After almost a year of stalemate, Afghanistan finally signed a renewed bilateral security agreement (BSA) with the United States last Tuesday. The document, which allows 9,800 U.S. troops and 2,000 NATO troops to remain in Afghanistan in a training and advisory capacity after the end of 2014, was approved by newly-minted Afghan President Ashraf Ghani. Ghani’s predecessor, Hamid Karzai, had refused to sign the agreement since November 2013, casting grave doubts on the country’s future as the United States continued to draw down its military presence.
Despite winning the presidency in a run-off vote in June, Ghani only took office on September 29 due to a protracted dispute with opposing candidate Abdullah Abdullah. Allegations of fraud in the vote counting dogged the election, delaying its resolution, and the negotiation toward a political settlement took months and no fewer than two visits from U.S. Secretary of State John Kerry. Once finally assuming office last week, Ghani signed the BSA a mere twenty-four hours later, making it the first major act of his administration.
The bilateral security agreement has important implications for Afghanistan’s future; not only does it pave the way for Afghanistan to receive continued U.S. military training support and additional U.S. aid, but its enactment will also create increased confidence for other nations and private investors to provide development and economic assistance to Afghanistan.
These implications are particularly significant for Afghanistan’s women and girls. The United States has already been actively involved in supporting avenues for women’s participation in the Afghanistan National Security Forces (ANSF). The 2014 National Defense Authorization Act (NDAA) appropriated $25 million for the integration of women into the ANSF. Not only would greater inclusion of women into Afghanistan’s military enhance female employment opportunities, but it would also help create a safe public environment for women. Due to cultural sensitivity that requires women to be screened only by female security officers—for example, at polling stations during an election—female security officers are needed to allow women complete access to the public space. The funding from the 2014 NDAA supported the training of 13,000 female officers for this very purpose.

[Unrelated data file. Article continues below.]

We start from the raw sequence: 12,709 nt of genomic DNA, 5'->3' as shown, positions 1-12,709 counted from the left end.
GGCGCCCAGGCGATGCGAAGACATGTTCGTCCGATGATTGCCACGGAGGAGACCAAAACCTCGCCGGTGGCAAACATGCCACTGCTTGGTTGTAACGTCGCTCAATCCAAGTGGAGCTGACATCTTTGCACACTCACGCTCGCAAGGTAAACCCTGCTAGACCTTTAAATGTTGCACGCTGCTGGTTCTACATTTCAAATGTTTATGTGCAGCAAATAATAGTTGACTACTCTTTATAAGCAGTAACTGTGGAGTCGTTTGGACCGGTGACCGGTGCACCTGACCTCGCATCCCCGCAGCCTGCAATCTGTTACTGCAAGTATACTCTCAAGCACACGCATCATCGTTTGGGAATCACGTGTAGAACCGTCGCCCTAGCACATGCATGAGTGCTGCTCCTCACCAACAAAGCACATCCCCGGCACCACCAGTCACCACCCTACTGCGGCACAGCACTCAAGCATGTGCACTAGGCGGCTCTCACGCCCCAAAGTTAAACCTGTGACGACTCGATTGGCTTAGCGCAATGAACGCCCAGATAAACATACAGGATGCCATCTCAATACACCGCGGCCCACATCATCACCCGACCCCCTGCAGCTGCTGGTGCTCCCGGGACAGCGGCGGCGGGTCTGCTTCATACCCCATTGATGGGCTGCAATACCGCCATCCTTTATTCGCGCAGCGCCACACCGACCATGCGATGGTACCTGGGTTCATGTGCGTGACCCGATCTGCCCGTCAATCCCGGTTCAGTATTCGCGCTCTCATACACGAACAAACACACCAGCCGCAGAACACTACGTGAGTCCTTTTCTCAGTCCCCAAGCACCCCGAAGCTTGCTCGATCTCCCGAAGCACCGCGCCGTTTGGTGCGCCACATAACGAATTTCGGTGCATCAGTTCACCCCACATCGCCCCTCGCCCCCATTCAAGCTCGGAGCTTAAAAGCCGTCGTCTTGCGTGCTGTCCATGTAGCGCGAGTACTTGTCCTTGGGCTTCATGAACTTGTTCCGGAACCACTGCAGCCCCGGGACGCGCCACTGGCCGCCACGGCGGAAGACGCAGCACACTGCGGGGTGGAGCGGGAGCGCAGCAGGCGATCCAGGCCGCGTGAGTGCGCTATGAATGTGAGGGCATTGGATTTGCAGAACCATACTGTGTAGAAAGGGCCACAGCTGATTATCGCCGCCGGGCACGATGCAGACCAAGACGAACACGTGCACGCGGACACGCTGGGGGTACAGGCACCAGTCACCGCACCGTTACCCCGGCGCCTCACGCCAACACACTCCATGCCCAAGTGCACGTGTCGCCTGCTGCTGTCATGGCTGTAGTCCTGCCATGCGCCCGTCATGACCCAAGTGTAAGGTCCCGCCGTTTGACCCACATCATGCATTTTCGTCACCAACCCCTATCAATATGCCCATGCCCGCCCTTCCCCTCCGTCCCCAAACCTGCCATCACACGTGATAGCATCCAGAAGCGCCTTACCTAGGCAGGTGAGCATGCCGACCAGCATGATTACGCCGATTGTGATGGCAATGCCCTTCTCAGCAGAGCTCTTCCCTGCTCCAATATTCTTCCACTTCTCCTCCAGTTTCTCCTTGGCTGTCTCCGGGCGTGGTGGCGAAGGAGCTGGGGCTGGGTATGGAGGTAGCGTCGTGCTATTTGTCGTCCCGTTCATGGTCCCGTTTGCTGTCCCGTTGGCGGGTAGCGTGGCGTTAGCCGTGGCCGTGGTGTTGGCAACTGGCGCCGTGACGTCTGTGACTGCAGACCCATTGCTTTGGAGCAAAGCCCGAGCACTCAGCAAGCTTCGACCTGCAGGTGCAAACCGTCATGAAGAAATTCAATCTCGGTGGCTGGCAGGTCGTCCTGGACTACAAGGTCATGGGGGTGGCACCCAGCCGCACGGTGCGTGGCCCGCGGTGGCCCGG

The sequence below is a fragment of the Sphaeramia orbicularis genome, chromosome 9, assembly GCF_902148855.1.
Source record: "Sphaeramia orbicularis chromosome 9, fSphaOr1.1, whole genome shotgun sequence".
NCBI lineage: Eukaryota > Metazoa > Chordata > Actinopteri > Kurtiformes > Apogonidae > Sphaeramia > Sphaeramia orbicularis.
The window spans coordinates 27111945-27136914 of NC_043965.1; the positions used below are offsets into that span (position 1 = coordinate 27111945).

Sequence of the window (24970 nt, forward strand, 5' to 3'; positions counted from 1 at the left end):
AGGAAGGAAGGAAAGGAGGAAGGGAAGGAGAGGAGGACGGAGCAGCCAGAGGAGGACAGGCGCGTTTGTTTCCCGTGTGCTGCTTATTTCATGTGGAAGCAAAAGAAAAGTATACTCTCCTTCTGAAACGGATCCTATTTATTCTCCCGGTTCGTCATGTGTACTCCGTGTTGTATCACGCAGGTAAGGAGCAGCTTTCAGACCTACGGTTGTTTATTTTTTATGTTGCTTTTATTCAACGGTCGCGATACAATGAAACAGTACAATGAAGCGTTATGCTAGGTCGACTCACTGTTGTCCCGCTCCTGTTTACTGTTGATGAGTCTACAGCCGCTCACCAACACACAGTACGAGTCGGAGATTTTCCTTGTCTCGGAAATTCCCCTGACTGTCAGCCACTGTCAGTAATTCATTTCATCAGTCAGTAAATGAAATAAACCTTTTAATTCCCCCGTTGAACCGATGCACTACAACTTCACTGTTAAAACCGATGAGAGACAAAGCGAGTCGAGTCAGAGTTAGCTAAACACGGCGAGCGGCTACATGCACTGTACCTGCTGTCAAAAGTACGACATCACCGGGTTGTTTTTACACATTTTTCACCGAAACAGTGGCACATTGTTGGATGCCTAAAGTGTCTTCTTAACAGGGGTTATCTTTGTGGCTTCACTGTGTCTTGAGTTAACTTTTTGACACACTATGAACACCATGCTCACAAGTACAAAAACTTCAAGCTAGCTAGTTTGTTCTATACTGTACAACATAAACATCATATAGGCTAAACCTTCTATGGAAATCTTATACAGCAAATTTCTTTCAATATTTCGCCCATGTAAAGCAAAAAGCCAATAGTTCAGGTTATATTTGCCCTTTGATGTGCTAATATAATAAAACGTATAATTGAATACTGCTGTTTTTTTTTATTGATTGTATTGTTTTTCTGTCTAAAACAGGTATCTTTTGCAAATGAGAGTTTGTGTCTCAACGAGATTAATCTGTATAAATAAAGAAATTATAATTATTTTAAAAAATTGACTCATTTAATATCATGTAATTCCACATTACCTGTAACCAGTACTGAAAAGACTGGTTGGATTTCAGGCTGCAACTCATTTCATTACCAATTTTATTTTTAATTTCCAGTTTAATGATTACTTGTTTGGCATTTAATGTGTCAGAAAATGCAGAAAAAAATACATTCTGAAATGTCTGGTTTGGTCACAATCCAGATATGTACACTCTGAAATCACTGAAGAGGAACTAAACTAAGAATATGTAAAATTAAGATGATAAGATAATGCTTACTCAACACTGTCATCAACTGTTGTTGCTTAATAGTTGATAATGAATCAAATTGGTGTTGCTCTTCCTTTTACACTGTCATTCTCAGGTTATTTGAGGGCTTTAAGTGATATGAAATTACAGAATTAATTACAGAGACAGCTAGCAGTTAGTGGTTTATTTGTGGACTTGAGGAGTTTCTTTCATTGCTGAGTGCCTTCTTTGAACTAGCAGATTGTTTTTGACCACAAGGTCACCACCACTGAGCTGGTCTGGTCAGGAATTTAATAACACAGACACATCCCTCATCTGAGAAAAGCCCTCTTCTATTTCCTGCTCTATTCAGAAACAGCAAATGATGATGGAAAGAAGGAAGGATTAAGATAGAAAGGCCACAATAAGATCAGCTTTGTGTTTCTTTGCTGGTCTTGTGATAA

More broadly, security is essential for women’s participation in public life; without it, women and girls are unable to leave their homes without risking their lives, limiting their ability to work, run for office, or seek an education.
Additionally, increased development assistance, which will hopefully support greater access to education, employment, and health care, will cement and extend the gains Afghan women and girls have already made.
Equally important to the bilateral security agreement, however, is Afghanistan exercising greater sovereignty over its future, both in terms of politics and security, as the U.S. military presence draws down. Ghani highlighted his insistence on maintaining and extending Afghan sovereignty in his speech at the signing of the BSA, specifically mentioning restrictions on foreign troops’ access to religious sites and laws governing foreign contractors. By ensuring that the Afghan government takes ownership of initiatives that support and empower women, these programs will be more likely to continue, even after the end of any U.S. involvement in the country. One such initiative—and one commentators on Afghanistan have previously called for—is Ghani’s campaign promise to appoint a woman to the Supreme Court. Inclusion of women at the highest levels of the Afghan government will both advance gender equality and strengthen the legitimacy of Afghan rule of law.
The ongoing involvement of United States—albeit in a way that uses U.S. leverage to empower Afghans through policies that support sustainable and cost-effective programs—is critical to the continuing advancement of Afghanistan’s women and girls and the country’s prosperity and stability more broadly.